But the 2011 cash infusion did not come with any discussion of how that money might be recouped, or how UT students would gain any immediate value from it. The institute’s first big play was a $10 million investment into massive open online courses (MOOCs), which are, by definition, free to enroll in. UT leaders were thrilled, especially because the deal included a partnership with Harvard.
In one case, tens of thousands of people signed up for “Energy 101,” taught by famed UT-Austin professor Michael Webber. As with most MOOCs, only a fraction of enrollees finished the ten-week course, and hardly any of them were university students—probably because the course couldn’t actually be taken for college credit. By 2014, the campus newspaper was urging the system to “stop investing millions of dollars on gambles like these.” (Today, officials at the Institute for Transformational Learning say MOOCs are no longer a part of their core strategy.)
Instead of scaling back its ambitions for the Institute for Transformational Learning, the UT system board dug in deeper. In 2014, months before McRaven became chancellor, the board decided to make a “special one-time distribution” of oil fund money, resulting in $130 million extra for the system that year.
Some of that additional money has gone toward cost cutting. The UT system now pays for property insurance premiums and software licenses on various campuses, costs that were previously borne by the individual schools. But a full $48 million of the distribution went to the Institute for Transformational Learning—even though the initial $50 million allocation hadn’t been completely spent.
During McRaven’s tenure, the institute’s budget has exploded, all with money from the oil fund. It has grown almost tenfold, to $25 million, with a staff of fifty, in the last academic year. (It’s a major reason that the UT system’s overall administrative budget has risen so much.) But enthusiasm is starting to wane. One much-hyped product, the “TEx” platform (for “Total Educational Experience”), was abandoned by a UT campus in South Texas after a failed pilot there. The institute had invested millions of dollars into the platform, which had promised to deliver “a beautiful, engaging mobile-first learning environment.” (A new version, TEx 2.0, is in the works.)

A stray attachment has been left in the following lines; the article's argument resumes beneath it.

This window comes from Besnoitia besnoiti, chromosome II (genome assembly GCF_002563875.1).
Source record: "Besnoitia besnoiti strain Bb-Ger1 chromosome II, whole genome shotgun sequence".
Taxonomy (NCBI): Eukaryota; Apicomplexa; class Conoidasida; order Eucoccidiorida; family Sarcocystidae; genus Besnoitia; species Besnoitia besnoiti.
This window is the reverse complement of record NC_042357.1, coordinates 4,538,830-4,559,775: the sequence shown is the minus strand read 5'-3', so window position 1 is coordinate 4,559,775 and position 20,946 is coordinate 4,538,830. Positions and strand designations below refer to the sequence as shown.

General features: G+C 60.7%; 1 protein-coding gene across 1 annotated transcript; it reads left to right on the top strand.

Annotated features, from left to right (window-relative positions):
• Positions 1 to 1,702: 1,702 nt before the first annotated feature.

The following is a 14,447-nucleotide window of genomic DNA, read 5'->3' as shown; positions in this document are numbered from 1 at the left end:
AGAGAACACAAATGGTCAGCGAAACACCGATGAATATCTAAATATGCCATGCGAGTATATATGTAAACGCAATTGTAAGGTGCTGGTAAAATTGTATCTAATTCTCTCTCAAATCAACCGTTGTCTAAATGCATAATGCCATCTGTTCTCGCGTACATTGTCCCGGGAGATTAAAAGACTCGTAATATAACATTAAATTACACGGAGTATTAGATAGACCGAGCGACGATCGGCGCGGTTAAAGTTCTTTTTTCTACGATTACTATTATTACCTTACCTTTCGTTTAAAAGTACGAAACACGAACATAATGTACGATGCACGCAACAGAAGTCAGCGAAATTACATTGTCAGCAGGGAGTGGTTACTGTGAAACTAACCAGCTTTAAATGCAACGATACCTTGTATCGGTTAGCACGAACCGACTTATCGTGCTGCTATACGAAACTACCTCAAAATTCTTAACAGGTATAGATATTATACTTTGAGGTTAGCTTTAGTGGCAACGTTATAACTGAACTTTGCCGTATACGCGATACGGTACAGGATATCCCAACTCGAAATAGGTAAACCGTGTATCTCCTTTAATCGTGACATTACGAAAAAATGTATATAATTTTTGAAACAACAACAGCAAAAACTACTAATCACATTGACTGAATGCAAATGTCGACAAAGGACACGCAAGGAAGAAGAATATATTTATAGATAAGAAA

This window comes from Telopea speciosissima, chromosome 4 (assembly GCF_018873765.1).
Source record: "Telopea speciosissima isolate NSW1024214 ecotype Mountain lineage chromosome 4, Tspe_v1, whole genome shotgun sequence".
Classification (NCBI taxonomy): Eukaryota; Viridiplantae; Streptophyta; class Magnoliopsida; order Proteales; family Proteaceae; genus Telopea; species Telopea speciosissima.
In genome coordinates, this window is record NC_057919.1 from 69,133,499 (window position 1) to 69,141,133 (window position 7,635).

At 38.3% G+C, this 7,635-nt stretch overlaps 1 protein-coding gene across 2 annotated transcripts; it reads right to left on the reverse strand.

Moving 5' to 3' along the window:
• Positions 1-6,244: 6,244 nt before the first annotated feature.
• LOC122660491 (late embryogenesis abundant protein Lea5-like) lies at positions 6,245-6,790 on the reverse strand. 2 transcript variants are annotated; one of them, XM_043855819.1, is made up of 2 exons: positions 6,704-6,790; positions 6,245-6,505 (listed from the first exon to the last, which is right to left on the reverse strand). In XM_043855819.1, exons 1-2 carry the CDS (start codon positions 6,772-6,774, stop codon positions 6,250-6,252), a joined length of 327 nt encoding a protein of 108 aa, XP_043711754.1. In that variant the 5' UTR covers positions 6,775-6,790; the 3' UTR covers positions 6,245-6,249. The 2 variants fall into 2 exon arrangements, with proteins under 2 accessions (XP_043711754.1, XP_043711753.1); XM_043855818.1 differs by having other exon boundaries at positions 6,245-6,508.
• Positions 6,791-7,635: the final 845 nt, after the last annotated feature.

What caused the unraveling may have been another large expenditure—even bigger than the cost of the
institute—that put McRaven on the defensive. It was the last of his nine “quantum leaps”—which, McRaven said at the time, were all “about improving the human condition in every town, every city, for every man, woman and child.” The system, McRaven announced, would buy 300 acres of land in Houston, where it would build . . . something. That’s right: the system spent $215 million to buy a vacant lot without any plan for what to do with it. More than a year later, the land still sat empty. Would it be a campus? Would it be a research center? No one knew.
That purchase seems to have been a bridge too far. After backlash from legislators, McRaven backed down and has agreed to sell the land. But he defended his original decision to lawmakers by stressing the need to take “a risk and a gamble” to launch the UT system into national prominence. “Too often, university systems are forced to maintain the status quo,” McRaven told a panel of angry state senators at the Texas capitol in early 2017. “If you don’t do something big, bold, you don’t become a great University of Texas system.”
Lawmakers from both parties didn’t buy it. Some have even started to take their own look at exactly how the system is spending its oil money; in January 2017, Republican State Senator Kel Seliger noted that $1.5 million is set to go toward “branding.” In fact, the money is for a study on how the UT system could brand itself in the future; doing the actual branding will probably cost a lot more. “It looks to me like an entity that has more money than it knows what to do with,” Seliger said.